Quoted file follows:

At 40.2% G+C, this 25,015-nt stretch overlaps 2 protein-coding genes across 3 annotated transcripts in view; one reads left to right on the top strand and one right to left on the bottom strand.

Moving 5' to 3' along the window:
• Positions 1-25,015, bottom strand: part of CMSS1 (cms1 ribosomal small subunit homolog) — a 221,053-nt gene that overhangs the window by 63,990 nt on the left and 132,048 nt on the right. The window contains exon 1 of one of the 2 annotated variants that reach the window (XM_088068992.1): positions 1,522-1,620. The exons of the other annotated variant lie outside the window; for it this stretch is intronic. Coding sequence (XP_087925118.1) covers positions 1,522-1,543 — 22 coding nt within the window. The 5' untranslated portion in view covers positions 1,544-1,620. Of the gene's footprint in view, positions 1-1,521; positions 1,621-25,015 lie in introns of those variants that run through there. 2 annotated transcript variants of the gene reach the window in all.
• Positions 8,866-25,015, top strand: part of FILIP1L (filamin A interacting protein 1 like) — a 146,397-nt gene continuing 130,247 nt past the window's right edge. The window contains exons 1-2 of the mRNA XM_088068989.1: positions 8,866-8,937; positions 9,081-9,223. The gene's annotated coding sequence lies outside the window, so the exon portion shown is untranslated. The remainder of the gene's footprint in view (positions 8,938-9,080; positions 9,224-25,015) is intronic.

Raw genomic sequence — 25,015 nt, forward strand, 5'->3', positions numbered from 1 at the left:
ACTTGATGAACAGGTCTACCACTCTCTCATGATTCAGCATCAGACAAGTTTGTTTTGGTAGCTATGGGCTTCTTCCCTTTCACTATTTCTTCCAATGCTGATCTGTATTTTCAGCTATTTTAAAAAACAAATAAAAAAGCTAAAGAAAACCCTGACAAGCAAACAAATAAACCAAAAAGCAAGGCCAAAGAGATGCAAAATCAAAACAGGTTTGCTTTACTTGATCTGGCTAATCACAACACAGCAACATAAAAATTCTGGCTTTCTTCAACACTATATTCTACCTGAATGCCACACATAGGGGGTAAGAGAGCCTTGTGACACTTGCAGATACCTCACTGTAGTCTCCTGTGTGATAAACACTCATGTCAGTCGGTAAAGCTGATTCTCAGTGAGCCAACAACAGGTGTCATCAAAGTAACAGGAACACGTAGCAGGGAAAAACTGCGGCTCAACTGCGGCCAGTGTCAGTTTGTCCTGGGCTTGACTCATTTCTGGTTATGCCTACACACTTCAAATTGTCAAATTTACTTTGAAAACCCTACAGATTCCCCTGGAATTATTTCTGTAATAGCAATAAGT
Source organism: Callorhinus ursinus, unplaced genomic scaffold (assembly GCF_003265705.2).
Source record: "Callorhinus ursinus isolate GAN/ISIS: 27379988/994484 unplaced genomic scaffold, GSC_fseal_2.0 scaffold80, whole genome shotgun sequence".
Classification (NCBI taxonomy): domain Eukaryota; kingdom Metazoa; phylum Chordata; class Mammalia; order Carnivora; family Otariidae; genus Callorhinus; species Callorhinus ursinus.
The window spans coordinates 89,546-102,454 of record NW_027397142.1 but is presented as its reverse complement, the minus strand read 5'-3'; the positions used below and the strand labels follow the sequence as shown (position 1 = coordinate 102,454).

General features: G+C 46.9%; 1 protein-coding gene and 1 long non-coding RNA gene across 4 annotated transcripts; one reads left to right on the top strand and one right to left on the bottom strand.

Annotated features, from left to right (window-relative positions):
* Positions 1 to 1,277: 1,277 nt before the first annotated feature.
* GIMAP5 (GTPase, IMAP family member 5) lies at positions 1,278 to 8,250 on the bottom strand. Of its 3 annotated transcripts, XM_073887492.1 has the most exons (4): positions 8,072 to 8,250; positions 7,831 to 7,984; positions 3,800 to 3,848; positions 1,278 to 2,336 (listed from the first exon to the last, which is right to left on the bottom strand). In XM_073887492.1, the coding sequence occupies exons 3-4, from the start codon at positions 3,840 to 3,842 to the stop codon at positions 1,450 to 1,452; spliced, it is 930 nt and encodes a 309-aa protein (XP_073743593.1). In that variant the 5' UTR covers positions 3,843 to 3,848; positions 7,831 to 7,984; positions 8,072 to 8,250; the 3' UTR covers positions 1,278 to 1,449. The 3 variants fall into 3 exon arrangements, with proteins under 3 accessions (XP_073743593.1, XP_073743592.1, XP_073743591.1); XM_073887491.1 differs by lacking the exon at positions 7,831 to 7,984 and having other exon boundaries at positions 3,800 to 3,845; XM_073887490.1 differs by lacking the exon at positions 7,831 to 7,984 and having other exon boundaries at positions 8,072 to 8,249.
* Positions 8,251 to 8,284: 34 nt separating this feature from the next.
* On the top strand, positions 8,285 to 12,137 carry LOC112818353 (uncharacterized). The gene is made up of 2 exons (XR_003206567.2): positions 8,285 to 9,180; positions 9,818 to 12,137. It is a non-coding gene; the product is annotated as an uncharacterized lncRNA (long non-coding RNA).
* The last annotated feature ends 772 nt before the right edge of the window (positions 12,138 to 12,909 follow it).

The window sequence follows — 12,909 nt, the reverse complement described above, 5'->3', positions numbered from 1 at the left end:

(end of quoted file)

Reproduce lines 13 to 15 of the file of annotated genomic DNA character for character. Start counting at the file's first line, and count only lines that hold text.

* Positions 1 to 1,277: 1,277 nt before the first annotated feature.
* GIMAP5 (GTPase, IMAP family member 5) lies at positions 1,278 to 8,250 on the bottom strand. Of its 3 annotated transcripts, XM_073887492.1 has the most exons (4): positions 8,072 to 8,250; positions 7,831 to 7,984; positions 3,800 to 3,848; positions 1,278 to 2,336 (listed from the first exon to the last, which is right to left on the bottom strand). In XM_073887492.1, the coding sequence occupies exons 3-4, from the start codon at positions 3,840 to 3,842 to the stop codon at positions 1,450 to 1,452; spliced, it is 930 nt and encodes a 309-aa protein (XP_073743593.1). In that variant the 5' UTR covers positions 3,843 to 3,848; positions 7,831 to 7,984; positions 8,072 to 8,250; the 3' UTR covers positions 1,278 to 1,449. The 3 variants fall into 3 exon arrangements, with proteins under 3 accessions (XP_073743593.1, XP_073743592.1, XP_073743591.1); XM_073887491.1 differs by lacking the exon at positions 7,831 to 7,984 and having other exon boundaries at positions 3,800 to 3,845; XM_073887490.1 differs by lacking the exon at positions 7,831 to 7,984 and having other exon boundaries at positions 8,072 to 8,249.
* Positions 8,251 to 8,284: 34 nt separating this feature from the next.